Brits stranded on coronavirus-hit Diamond Princess cruise ship to be evacuated

Sean Morrison
A US passenger thumbs up to reporters while arriving at the Haneda Airport, in Tokyo: AFP via Getty Images

The British government has said it is "working to organise" the evacuation of dozens of British nationals stranded on a coronavirus-hit cruise ship in Japan.

Those on board the Diamond Princess, which is docked off the coast of Yokohama, have been contacted about a possible repatriation flight.

The Foreign and Commonwealth Office (FCO) said on Tuesday morning it is "working to organise" a flight back to the UK for those on board the quarantined ship.

It has faced pressure to fly home the 74 Britons on the vessel after the US chartered two planes and repatriated 340 of its citizens.

US passengers of the Diamond Princess cruise ship are transported by shuttle bus in Yokohama to Haneda airport to fly home on a chartered evacuation flight (via REUTERS)

On Monday, the Japanese Health Ministry confirmed 99 more people on board have been diagnosed with the illness, bringing the total to 454.

Four Britons with confirmed coronavirus are currently in hospital in Japan, according to the latest official figures.

The FCO said in statement: "Given the conditions on board, we are working to organise a flight back to the UK for British nationals on the Diamond Princess as soon as possible,"

"Our staff are contacting British nationals on board to make the necessary arrangements. We urge all those who have not yet responded to get in touch immediately."

Buses carrying US passengers who were aboard the quarantined cruise ship the Diamond Princess (AP)

A Number 10 spokesman earlier said: "We sympathise with all those caught up in this extremely difficult situation.

"The Foreign Office is in contact with all British people on the Diamond Princess, including to establish interest in a possible repatriation flight.

"We are urgently considering all options to guarantee the health and safety of those on board."

It comes after Sir Richard Branson said Virgin Atlantic was "in discussions" with the Government over whether he could help those stranded.

He responded via Twitter to an appeal from David and Sally Abel.

The couple are among those who have been trapped in their cabins for days, who asked the British businessman and philanthropist to charter a special plane.

Their son Steve Abel renewed appeals for the Government to help his parents, who he fears may become separated in Japan.

Both are still awaiting the results of their own tests for the new coronavirus, also known as Covid-19.

Princess Cruises’ president Jan Swartz said the firm has worked with authorities to send more doctors and nurses on board the ship.

But there is still uncertainty over whether passengers will be able to leave the ship at the end of the 14-day quarantine period on Wednesday.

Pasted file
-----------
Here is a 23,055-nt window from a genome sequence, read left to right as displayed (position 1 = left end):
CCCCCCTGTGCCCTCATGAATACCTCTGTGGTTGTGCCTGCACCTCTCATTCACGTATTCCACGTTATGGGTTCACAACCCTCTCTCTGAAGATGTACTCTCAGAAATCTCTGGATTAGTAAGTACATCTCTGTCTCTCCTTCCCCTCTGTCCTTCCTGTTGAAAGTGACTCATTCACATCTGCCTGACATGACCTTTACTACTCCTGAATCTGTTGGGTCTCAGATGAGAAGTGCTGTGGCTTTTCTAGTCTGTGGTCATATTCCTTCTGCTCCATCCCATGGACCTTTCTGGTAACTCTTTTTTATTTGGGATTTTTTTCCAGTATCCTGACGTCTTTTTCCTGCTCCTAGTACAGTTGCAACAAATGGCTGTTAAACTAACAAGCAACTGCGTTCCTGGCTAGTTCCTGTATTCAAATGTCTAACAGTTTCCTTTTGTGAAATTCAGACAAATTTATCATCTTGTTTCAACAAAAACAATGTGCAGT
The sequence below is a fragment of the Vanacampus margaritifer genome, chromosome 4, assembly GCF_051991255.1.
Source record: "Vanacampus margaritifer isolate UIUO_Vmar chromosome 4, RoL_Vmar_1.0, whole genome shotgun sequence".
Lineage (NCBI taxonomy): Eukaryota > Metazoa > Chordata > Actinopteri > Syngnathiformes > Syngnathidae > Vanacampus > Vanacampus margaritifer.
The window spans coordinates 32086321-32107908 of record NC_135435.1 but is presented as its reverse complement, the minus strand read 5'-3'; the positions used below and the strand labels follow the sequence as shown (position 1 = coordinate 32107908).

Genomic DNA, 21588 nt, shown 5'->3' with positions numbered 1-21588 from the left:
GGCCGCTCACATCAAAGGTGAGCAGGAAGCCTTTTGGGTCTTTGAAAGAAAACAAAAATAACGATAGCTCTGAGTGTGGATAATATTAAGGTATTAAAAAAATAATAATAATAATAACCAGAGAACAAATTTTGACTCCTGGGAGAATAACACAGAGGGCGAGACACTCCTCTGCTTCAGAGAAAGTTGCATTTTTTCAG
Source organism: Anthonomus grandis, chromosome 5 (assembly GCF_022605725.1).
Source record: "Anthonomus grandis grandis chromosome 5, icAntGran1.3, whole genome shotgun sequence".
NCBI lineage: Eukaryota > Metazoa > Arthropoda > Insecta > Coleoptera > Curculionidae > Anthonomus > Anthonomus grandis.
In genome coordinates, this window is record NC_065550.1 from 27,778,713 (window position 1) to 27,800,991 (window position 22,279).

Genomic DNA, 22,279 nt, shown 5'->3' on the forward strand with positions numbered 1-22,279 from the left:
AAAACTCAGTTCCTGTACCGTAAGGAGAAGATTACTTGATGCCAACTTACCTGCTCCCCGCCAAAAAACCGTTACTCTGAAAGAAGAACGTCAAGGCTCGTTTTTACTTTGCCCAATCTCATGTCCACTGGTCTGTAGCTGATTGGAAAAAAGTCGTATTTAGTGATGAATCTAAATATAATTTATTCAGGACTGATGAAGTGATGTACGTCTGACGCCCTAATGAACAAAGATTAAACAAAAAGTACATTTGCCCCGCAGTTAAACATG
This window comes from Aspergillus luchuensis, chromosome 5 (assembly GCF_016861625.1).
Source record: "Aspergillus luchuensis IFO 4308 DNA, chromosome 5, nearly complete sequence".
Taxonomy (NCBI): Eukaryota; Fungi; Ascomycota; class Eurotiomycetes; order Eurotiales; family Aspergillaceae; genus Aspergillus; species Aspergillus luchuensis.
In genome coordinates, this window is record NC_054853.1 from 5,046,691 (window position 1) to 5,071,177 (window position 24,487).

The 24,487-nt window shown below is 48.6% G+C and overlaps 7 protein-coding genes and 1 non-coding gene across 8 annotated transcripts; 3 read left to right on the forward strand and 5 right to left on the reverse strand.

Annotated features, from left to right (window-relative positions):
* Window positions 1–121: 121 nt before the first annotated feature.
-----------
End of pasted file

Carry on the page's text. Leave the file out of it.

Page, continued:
The Government is also currently tracing British passengers who were on board Holland America's Westerdam cruise ship.

The vessel is reported to have carried more than 100 passengers from the UK.

All passengers were allowed to disembark on Friday, when there had been no confirmed cases on board at the time.

A female guest, reported to be American, has since been diagnosed with Covid-19 in Malaysia.

It is understood that the FCO is not aware of any British nationals who travelled on the cruise ship who have been diagnosed with the virus.

An FCO spokeswoman said: "Our staff are providing consular assistance to British nationals in Cambodia who have travelled on the Westerdam cruise ship and are working with the operator to establish contact with those who have recently disembarked."

Meanwhile, the Government has block-booked the Holiday Inn Heathrow Ariel hotel as a potential quarantine zone for international visitors to the UK who develop coronavirus, or for Britons evacuated from overseas.

As of Monday afternoon, 4,501 people in total have now been tested for Covid-19 in the UK, of which nine have come back positive.

Public Health England has published guidance saying that no restrictions or special control measures are needed while tests for Covid-19 are carried out on a suspected case.

While a pupil or staff member suspected of coming into contact with the virus is being tested, the guidance says no action is needed.

If a case of the virus is confirmed, then health protection teams would trace those at risk.

Nine people in the UK have tested positive for Covid-19, with eight of those patients now discharged from hospital.

Meanwhile, the death toll in mainland China rose by 105 to 1,770, in figures announced early on Monday morning.

The number of people infected globally stands at 68,500, according to the country's National Health Commission.

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